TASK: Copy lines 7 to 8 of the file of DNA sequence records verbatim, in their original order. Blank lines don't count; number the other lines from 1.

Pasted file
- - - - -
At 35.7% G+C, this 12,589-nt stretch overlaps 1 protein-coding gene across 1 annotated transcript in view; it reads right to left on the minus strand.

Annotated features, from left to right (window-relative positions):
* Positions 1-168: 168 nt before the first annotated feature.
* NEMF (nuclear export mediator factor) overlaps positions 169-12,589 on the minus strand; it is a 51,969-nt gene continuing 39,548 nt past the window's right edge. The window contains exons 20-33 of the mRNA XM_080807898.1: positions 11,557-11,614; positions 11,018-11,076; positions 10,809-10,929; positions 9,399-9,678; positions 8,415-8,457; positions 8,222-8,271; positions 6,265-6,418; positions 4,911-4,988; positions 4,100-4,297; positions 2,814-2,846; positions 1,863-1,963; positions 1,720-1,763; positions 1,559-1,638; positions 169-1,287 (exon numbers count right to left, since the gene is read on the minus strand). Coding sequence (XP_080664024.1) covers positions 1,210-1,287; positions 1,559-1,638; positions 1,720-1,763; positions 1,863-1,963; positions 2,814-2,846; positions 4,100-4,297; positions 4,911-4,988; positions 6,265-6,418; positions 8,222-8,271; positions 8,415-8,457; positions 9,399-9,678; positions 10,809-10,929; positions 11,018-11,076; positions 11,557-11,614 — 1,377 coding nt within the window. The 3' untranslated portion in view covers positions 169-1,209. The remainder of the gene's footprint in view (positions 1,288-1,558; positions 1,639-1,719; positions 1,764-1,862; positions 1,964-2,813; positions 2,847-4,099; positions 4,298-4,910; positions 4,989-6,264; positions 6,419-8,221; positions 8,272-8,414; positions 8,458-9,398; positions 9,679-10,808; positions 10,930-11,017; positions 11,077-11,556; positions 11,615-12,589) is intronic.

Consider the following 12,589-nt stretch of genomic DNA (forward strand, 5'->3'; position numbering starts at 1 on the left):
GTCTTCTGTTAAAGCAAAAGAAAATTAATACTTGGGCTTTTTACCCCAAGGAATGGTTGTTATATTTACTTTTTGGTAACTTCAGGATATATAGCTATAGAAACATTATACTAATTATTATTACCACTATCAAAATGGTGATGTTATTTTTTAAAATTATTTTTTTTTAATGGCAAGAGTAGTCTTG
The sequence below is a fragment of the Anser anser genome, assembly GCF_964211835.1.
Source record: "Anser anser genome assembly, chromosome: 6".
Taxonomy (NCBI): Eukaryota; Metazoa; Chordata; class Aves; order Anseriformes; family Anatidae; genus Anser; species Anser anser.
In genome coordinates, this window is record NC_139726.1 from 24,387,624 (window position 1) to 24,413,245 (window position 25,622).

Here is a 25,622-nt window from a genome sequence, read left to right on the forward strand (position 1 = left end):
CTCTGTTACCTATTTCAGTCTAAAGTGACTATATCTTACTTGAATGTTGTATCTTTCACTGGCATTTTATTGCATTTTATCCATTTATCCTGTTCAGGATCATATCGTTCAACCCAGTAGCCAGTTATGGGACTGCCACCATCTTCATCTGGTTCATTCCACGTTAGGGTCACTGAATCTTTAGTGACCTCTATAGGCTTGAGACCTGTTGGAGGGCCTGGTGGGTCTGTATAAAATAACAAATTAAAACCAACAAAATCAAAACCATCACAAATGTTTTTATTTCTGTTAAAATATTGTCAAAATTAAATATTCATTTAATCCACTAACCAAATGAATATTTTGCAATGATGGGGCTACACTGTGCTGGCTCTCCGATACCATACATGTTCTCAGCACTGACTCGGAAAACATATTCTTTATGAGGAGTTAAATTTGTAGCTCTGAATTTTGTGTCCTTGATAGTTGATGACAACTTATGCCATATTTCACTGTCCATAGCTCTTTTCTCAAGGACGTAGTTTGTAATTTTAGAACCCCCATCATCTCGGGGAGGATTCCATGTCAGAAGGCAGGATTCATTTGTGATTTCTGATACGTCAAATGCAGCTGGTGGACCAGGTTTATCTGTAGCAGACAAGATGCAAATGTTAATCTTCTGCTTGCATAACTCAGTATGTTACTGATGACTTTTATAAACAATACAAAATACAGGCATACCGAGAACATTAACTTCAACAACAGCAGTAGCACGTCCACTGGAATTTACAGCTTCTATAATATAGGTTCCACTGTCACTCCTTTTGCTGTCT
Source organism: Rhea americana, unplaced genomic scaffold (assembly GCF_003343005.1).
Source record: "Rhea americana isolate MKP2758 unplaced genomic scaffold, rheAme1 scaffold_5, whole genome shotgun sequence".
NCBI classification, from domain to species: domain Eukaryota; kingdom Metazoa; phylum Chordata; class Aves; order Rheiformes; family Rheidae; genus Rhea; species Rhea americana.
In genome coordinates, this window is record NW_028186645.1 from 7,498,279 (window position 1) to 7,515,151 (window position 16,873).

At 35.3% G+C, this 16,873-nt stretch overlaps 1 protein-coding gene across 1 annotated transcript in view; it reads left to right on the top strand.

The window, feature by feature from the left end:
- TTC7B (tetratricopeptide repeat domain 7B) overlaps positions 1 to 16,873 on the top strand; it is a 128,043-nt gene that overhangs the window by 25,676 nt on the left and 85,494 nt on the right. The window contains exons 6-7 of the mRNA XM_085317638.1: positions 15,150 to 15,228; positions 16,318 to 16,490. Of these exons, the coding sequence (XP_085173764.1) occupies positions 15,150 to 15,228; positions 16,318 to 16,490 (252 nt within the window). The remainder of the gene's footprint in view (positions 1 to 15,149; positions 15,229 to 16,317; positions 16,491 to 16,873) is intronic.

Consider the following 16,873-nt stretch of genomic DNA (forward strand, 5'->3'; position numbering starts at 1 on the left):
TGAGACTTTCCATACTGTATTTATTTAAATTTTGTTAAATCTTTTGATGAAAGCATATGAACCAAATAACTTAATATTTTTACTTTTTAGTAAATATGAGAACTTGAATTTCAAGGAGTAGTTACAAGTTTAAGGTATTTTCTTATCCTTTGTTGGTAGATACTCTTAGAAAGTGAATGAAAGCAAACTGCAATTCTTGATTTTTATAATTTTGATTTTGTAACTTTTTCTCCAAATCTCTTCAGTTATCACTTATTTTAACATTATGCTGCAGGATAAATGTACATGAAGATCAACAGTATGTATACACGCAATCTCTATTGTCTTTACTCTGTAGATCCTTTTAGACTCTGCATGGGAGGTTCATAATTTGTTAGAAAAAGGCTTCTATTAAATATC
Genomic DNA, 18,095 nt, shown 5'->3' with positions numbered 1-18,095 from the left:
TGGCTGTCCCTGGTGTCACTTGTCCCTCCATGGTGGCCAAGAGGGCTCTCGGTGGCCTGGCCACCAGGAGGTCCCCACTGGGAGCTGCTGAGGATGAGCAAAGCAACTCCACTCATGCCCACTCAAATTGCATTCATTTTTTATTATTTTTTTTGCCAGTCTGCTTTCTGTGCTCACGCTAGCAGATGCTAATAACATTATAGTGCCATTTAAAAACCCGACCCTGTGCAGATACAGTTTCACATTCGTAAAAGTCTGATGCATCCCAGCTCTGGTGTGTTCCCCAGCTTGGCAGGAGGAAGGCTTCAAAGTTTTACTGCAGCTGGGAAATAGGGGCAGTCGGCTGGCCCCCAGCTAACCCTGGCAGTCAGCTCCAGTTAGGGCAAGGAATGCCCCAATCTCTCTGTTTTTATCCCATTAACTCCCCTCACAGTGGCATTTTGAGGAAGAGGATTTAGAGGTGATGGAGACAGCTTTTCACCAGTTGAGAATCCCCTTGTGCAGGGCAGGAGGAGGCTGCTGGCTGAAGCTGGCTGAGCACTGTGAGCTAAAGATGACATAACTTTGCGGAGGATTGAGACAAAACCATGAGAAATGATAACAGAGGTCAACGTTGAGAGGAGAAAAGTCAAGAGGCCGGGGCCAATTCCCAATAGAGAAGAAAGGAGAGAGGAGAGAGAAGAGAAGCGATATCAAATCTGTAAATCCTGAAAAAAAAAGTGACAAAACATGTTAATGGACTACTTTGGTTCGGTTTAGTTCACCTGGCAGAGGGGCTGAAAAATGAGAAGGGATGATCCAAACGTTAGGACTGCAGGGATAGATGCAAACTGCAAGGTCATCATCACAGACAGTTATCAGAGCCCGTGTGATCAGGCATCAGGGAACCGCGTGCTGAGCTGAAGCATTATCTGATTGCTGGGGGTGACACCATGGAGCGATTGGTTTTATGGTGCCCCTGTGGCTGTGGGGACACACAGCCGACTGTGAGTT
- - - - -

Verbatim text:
The sequence below is a fragment of the Anser anser genome, assembly GCF_964211835.1.
Source record: "Anser anser genome assembly, chromosome: 6".